Appendix figure 3
Accuracy of the weighted 4-quadrant model across model parameters.

(A, B) We computed the correlation coefficient between the velocity and the response of the weighted 4-quadrant model for all possible sets of model parameters. Since rescaling the weight vector does not affect the correlation coefficient, we assumed that all model parameters satisfy a,b{+,}(wab(Q))2=1. We color-coded each set of model parameters by its accuracy and projected the parameter space onto various subspaces. (A) We first examined the quadrant basis by projecting onto the {(− −), (− +)} (left) and {(+ −), (+ +)} (right) subspaces. (B) We next examined the correlational basis by projecting onto the {even = 2, odd} (left) and {odd*, even >2} (right) subspaces. These project into different linear combinations of the original quadrant weightings. One of the projections is the pure HRC (even = 2), while the other projections contain only odd correlations, of two different types (odd and odd*), or only even correlations of order greater than 2 (even >2). These projections show that accurate weighted 4-quadrant models always put positive weight into 2-point correlations and negative weight into odd-ordered correlations. Note that the glider responses predicted by the weighted 4-quadrant model mirror this pattern (Figure 3D).

Appendix figure 4
The weighted 4-quadrant model in the basis of principal components (PCs).

(A) We computed the covariance matrix of quadrant responses across the simulated ensemble of naturalistic motions. (B) The eigenvectors of the covariance matrix are called PCs. Signals from the (+ +) and (+ −) quadrants primarily comprised the first two PCs, whereas the (− +) and (− −) components comprised the third and fourth PCs. (C) The first two PCs accounted for the vast majority of the weighted 4-quadrant model's response variance. (D) Each member of the ensemble of naturalistic motions comprised a velocity and a natural image, and both components contributed variance to the model response. Although the first two PCs accounted for most of the variance, little of that variance was associated with the velocity of motion. Instead, the third and fourth PCs best aided motion estimation, because they contributed the vast majority of the velocity-associated variance.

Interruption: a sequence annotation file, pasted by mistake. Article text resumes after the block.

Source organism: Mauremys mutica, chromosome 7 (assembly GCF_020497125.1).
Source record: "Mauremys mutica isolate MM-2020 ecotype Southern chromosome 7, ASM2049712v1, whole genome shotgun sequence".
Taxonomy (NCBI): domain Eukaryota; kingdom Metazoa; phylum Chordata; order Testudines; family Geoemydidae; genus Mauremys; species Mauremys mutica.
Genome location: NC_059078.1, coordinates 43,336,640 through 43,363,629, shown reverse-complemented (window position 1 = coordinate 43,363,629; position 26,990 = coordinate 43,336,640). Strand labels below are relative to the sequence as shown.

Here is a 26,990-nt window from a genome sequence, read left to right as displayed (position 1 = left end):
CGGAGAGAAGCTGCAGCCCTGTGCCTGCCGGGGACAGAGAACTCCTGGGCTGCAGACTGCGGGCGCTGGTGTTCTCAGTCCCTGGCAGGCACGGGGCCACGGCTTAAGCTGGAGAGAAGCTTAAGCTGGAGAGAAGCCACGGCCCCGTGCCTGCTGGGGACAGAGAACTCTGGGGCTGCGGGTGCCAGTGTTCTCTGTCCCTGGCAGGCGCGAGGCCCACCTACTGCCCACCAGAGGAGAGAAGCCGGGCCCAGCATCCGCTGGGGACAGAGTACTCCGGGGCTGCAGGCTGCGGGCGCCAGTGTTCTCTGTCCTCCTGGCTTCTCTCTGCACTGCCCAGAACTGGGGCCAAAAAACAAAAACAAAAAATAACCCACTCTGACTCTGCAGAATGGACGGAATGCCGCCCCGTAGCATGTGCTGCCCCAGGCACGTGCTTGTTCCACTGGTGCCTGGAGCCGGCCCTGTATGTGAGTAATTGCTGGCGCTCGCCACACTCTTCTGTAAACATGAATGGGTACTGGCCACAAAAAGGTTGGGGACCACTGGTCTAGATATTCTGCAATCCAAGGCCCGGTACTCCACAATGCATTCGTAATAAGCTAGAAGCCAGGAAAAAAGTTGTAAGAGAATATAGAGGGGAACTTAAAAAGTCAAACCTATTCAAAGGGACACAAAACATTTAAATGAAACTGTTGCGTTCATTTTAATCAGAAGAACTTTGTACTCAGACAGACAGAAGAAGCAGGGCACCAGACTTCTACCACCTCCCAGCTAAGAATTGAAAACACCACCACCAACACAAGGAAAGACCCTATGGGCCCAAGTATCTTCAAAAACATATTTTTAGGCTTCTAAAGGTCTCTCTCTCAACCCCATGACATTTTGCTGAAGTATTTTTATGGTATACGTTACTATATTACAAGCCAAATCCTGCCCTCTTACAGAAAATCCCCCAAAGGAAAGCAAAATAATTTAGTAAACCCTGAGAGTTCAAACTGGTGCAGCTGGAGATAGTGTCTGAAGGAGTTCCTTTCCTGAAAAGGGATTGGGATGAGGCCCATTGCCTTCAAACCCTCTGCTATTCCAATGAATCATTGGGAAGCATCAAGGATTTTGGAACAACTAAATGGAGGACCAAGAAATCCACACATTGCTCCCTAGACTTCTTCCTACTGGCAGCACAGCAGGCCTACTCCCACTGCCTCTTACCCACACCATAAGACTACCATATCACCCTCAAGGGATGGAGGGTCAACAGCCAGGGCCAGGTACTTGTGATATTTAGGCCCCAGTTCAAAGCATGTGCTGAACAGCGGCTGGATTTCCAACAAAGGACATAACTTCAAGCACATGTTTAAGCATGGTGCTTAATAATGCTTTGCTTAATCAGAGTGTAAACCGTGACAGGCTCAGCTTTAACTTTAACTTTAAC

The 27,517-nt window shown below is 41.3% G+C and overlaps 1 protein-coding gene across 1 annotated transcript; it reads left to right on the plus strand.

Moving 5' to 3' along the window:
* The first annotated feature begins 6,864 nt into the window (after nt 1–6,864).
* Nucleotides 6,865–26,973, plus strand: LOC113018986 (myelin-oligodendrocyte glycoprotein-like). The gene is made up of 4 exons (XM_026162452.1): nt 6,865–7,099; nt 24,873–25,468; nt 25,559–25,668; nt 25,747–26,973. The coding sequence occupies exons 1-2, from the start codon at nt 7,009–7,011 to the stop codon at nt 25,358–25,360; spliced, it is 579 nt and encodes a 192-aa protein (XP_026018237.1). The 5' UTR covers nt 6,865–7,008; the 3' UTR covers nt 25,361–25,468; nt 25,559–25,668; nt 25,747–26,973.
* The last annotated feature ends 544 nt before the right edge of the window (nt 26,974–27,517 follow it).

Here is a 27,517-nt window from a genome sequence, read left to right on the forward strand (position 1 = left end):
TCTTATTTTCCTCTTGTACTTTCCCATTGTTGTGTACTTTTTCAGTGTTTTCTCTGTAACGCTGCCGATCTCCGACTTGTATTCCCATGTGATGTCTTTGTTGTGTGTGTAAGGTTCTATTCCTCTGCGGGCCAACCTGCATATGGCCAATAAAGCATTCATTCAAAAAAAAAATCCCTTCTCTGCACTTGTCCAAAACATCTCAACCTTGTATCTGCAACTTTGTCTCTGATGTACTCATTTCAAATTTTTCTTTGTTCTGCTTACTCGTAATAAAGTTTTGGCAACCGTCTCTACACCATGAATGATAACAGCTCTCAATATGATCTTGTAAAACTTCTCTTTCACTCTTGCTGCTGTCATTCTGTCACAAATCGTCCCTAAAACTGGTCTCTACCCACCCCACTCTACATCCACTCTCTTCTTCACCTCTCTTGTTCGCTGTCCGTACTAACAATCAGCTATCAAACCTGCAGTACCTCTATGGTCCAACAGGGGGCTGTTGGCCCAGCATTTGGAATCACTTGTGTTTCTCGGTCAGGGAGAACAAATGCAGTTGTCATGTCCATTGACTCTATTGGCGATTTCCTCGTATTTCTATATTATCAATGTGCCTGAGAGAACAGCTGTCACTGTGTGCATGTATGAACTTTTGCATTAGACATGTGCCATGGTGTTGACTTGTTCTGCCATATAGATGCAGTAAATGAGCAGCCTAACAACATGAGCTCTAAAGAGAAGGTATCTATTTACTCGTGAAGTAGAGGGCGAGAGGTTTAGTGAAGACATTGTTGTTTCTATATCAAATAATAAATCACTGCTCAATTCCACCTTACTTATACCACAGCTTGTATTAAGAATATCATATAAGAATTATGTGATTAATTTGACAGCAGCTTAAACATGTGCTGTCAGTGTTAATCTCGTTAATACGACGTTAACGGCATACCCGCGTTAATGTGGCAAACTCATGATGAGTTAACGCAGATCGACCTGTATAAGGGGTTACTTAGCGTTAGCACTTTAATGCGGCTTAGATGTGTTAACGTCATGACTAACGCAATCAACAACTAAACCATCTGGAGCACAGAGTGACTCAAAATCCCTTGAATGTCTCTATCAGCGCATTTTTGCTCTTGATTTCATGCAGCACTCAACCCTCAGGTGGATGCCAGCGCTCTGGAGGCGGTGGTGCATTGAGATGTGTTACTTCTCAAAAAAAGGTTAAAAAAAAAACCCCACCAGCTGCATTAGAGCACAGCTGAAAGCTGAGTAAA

Table 1

The different models used in this paper, experimental results that support each model, and references for those results

ModelSupporting evidence
Front-end nonlinearity• Photoreceptors show nonlinear responses to contrast changes (Laughlin, 1989; Juusola and Hardie, 2001; Juusola and Hardie, 2001; van Hateren and Snippe, 2006)
• Some neurons in the early visual system have nonlinear responses that make their output signals nearly uniform (Laughlin, 1981)
Weighted 4-quadrant model• Visual processing is divided early into ON and OFF channels (Joesch et al., 2010; Clark et al., 2011; Behnia et al., 2014; Meier et al., 2014; Strother et al., 2014)
• The two output channels (T4/T5) are sensitive to light and dark edges (Maisak et al., 2013), but their inputs are incompletely rectified (Behnia et al., 2014)
• Stimuli targeting the four quadrants are differentially represented in neural substrates (Clark et al., 2011; Joesch et al., 2013)
Non-multiplicative nonlinearity• Pure multiplication is not a trivial neural operation (Koch, 2004)
• Inputs to T4/T5 are nonlinearly transformed (Behnia et al., 2014), which also contributes to the biologically implemented non-multiplicative nonlinearity
Unrestricted nonlinearity• The direction-selective neurons T4 receive inputs from more than two types of neurons (Takemura et al., 2013; Ammer et al., 2015)
• T4 receives inputs from both its major input channels at overlapping points in space (Takemura et al., 2013)
Extra input nonlinearity• The direction-selective neuron T4 receives inputs from more than two discrete retinotopic locations (Takemura et al., 2013)

Additional files

Source code 1

Code used to generate figures.